We left our anchorage a little before 7 o'clock in the morning on Saturday, June 10 after sharing the Mile Hammock Bay with just one other sailboat, s/v Last Dance.

This early-morning view was looking west from our anchorage in
Mile Hammock Bay with the full moon in the colorful sky.

Thirty minutes from our anchorage was faced the Onslow Beach
Swing Bridge which had to open for us.  We
caught the 7:30 AM opening.

By mid-morning we were in Bogue Sound just below Beaufort
NC.  These are some of the homes along the sound.

Our American flag has taken a beating on this trip!

We motor sailed the entire length of the Neuse River, which
is very much like the Chesapeake Bay only
smaller.  Our sail shape was not very
good in this photograph.

We anchored for the day at the entrance to Gale Creek, just off the ICW, at MM 160 at 5:50 PM.  Today, we traveled a total of 84 statute miles (73 nautical miles)--a record for us!  For the 10 hour and 50 minute travel day we averaged a boat speed of 6.74 knots (7.75 miles per hour), mostly because we only had to slow down a little for one bridge opening early this morning and we had more favorable and less unfavorable tidal currents for the day.  Motor sailing for 2-1/2 hours also added significantly to our boat speed.  At the end of the day I was completely whooped!

Gale Creek to Little Alligator River

We raised the anchor at 6:30 this morning and slowly made our way up Gale Creek on the ICW.  We motored up a dredged canal before entering the Pamlico River and the Pungo River, both of which are relatively large bodies of water.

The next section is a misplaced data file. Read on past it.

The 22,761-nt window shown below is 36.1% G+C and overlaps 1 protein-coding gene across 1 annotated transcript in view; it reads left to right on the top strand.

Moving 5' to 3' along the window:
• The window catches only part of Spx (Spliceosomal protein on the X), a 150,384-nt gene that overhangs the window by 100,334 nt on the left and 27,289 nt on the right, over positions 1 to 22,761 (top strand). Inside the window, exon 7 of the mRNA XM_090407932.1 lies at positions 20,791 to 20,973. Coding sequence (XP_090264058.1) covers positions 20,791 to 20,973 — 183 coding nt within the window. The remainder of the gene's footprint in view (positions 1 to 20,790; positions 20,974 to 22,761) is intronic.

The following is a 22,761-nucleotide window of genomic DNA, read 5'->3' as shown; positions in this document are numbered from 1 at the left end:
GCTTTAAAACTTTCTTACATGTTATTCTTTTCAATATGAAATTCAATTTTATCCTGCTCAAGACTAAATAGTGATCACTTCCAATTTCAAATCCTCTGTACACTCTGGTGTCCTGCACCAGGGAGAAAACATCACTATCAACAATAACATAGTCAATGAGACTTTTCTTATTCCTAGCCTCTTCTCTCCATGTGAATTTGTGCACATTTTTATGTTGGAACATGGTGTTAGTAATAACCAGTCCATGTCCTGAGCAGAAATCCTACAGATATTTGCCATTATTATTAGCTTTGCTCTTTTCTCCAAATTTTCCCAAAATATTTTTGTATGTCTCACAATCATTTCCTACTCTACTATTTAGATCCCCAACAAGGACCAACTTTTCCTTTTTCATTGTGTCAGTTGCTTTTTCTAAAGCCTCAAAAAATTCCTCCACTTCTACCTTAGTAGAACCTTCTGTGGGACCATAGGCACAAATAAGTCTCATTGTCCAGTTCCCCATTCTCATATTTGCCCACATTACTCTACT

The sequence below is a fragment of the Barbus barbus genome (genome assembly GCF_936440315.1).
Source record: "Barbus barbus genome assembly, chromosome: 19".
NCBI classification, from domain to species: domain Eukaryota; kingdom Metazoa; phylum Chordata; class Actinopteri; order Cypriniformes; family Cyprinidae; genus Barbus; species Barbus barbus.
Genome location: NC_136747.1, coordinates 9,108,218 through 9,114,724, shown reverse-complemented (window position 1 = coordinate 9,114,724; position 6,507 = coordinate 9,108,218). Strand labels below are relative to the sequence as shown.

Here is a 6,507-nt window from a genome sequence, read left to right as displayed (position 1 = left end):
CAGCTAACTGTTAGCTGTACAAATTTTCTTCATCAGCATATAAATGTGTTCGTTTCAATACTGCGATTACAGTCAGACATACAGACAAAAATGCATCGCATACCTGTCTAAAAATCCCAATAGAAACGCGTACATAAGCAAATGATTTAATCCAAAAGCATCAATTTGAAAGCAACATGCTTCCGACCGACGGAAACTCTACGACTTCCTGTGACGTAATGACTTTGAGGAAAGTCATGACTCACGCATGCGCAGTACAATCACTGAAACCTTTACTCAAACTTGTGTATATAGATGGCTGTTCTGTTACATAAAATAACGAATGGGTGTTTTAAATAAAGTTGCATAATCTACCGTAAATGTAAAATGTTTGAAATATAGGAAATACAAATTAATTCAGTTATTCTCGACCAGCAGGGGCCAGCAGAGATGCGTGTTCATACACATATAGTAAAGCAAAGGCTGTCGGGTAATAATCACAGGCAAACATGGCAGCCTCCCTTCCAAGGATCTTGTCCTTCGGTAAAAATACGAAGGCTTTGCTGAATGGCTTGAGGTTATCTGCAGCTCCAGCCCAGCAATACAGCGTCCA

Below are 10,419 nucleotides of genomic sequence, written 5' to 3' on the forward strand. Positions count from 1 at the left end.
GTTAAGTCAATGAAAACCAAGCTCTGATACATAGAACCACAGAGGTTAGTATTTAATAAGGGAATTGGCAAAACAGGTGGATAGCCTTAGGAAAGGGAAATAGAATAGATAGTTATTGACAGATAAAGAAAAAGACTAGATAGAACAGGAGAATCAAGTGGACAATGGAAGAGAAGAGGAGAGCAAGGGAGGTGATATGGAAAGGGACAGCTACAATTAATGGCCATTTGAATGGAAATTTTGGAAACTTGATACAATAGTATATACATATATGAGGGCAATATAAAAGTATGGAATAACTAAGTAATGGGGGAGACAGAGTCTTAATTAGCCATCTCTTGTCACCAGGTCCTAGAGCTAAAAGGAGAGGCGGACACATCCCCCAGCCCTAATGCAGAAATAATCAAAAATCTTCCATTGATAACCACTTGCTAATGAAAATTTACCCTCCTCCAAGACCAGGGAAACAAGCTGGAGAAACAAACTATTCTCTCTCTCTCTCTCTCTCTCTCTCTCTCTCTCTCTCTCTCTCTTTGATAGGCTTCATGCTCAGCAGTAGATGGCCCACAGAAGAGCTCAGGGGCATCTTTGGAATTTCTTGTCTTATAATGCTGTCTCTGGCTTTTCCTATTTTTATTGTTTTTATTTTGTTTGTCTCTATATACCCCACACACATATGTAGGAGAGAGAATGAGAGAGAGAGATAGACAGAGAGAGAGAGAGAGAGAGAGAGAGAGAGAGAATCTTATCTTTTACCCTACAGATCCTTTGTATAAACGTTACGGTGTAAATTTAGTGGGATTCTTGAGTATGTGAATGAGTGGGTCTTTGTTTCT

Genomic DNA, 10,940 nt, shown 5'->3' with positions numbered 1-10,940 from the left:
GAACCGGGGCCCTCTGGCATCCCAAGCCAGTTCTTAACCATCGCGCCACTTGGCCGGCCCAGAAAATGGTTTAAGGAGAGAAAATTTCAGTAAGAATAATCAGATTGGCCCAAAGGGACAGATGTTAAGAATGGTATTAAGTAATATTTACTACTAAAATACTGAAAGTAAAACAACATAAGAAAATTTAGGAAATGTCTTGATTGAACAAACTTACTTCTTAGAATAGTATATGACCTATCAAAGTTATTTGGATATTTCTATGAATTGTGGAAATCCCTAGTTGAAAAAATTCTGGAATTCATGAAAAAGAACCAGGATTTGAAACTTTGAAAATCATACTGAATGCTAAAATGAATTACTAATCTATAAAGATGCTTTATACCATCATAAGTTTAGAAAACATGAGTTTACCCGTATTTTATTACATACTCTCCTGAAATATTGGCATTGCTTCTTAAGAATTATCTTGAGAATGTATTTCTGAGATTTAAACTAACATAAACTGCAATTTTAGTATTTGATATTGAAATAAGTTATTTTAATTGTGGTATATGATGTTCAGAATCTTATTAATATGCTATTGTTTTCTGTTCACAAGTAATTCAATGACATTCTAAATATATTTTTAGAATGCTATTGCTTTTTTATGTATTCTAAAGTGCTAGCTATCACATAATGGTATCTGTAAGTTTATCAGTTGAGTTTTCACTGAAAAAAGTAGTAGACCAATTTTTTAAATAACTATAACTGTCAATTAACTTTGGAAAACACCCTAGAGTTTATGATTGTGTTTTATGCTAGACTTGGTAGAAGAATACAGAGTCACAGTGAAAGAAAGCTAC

This photograph was taken at 6:15 AM looking toward Gale
Creek from our anchorage on the Bay River.

The Alligator River-Pungo River Canal was long and boring!

The Alligator River-Pungo River Canal is a very long and straight
dredged channel.  It was the last section of the ICW to be
completed--it was completed in 1928.

We saw three deer along the canal.  As we exited the canal, we started motoring up the Alligator River.  As we entered the river, there was a black bear swimming across our path.  We slowed down but upon seeing us, the bear changed direction to avoid us.  After we passed, he resumed his swim across the river.

A young black bear was swimming across
the Alligator River in front of our boat.

We finally anchored at ten minutes after 5 o'clock, after traveling for 10 hours and 20 minutes.  We traveled 78 statute miles today with an average boat speed of 7.54 miles per hour or 6.56 knots.  This was not quite as good as yesterday but still very respectable.  We made it to MM 78!

Little Alligator River to Coinjock

Today was a short travel day--only 31.5 statute miles.  We left our anchorage on the Little Alligator River at fifteen minutes before seven o'clock and arrived in Coinjock shortly after eleven o'clock.  We crossed the Abermarle Sound (several hours), traveled the entire length  of the North River, and motored half way up the North Carolina Cut to Coinjock.  (There were a lot of crab pot floats in the Abermarle Sound.)

Just before entering the North Carolina Cut we passed this tug,
Coastal Trader, pushing a barge.  In this photograph
there is a lot of metal bearing down on us.

In th North River (before we entered the North Carolina Cut) we passed a tug, Coastal Trader, pushing a barge.  It took forever for us to get around the barge but we did it.  Otherwise we would have been stuck behind it, doing only 5 or 6 knots.  Later, it passed by Coinjock after we were already in our slip.

We ran into some pretty skinny water (under 6 foot depth) near MM 52.  I'm not sure if I was a little outside the channel or if the channel had shoaled.

Our next blogpost will be from somewhere in the Chesapeake Bay.

Thanks for following our blog!

1 comment:

  1. Love the black bear swimming. I hope the ragged flag wasn't a symbolic comment on the current political situation.